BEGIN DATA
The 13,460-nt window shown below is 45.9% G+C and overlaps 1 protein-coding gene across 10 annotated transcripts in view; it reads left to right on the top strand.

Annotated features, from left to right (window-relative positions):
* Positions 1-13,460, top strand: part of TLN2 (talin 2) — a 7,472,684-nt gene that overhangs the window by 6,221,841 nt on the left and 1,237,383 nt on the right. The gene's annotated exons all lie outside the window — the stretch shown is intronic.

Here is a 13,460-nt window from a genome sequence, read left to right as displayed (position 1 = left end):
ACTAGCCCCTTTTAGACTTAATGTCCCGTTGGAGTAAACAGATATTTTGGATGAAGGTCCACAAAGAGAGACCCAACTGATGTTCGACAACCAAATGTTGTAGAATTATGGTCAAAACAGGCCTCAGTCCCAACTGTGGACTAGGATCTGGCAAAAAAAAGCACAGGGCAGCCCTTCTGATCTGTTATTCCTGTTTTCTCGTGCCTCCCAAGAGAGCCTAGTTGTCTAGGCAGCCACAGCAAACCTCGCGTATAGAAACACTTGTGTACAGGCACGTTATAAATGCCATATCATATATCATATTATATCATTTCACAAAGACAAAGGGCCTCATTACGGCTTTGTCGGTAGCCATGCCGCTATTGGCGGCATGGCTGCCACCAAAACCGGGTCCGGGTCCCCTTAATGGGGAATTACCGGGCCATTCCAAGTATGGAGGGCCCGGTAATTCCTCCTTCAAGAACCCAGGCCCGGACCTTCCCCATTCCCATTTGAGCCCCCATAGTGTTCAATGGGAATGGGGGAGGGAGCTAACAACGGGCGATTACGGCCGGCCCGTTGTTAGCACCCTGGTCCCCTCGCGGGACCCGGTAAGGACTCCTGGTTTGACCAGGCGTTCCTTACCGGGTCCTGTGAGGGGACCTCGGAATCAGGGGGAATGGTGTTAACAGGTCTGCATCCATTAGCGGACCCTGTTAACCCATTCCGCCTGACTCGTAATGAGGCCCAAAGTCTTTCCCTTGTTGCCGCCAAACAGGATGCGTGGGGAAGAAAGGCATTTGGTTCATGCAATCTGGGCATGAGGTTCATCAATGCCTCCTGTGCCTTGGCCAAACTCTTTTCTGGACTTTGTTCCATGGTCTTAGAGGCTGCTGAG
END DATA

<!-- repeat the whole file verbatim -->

The 13,460-nt window shown below is 45.9% G+C and overlaps 1 protein-coding gene across 10 annotated transcripts in view; it reads left to right on the top strand.

Annotated features, from left to right (window-relative positions):
* Positions 1-13,460, top strand: part of TLN2 (talin 2) — a 7,472,684-nt gene that overhangs the window by 6,221,841 nt on the left and 1,237,383 nt on the right. The gene's annotated exons all lie outside the window — the stretch shown is intronic.

Here is a 13,460-nt window from a genome sequence, read left to right as displayed (position 1 = left end):
ACTAGCCCCTTTTAGACTTAATGTCCCGTTGGAGTAAACAGATATTTTGGATGAAGGTCCACAAAGAGAGACCCAACTGATGTTCGACAACCAAATGTTGTAGAATTATGGTCAAAACAGGCCTCAGTCCCAACTGTGGACTAGGATCTGGCAAAAAAAAGCACAGGGCAGCCCTTCTGATCTGTTATTCCTGTTTTCTCGTGCCTCCCAAGAGAGCCTAGTTGTCTAGGCAGCCACAGCAAACCTCGCGTATAGAAACACTTGTGTACAGGCACGTTATAAATGCCATATCATATATCATATTATATCATTTCACAAAGACAAAGGGCCTCATTACGGCTTTGTCGGTAGCCATGCCGCTATTGGCGGCATGGCTGCCACCAAAACCGGGTCCGGGTCCCCTTAATGGGGAATTACCGGGCCATTCCAAGTATGGAGGGCCCGGTAATTCCTCCTTCAAGAACCCAGGCCCGGACCTTCCCCATTCCCATTTGAGCCCCCATAGTGTTCAATGGGAATGGGGGAGGGAGCTAACAACGGGCGATTACGGCCGGCCCGTTGTTAGCACCCTGGTCCCCTCGCGGGACCCGGTAAGGACTCCTGGTTTGACCAGGCGTTCCTTACCGGGTCCTGTGAGGGGACCTCGGAATCAGGGGGAATGGTGTTAACAGGTCTGCATCCATTAGCGGACCCTGTTAACCCATTCCGCCTGACTCGTAATGAGGCCCAAAGTCTTTCCCTTGTTGCCGCCAAACAGGATGCGTGGGGAAGAAAGGCATTTGGTTCATGCAATCTGGGCATGAGGTTCATCAATGCCTCCTGTGCCTTGGCCAAACTCTTTTCTGGACTTTGTTCCATGGTCTTAGAGGCTGCTGAG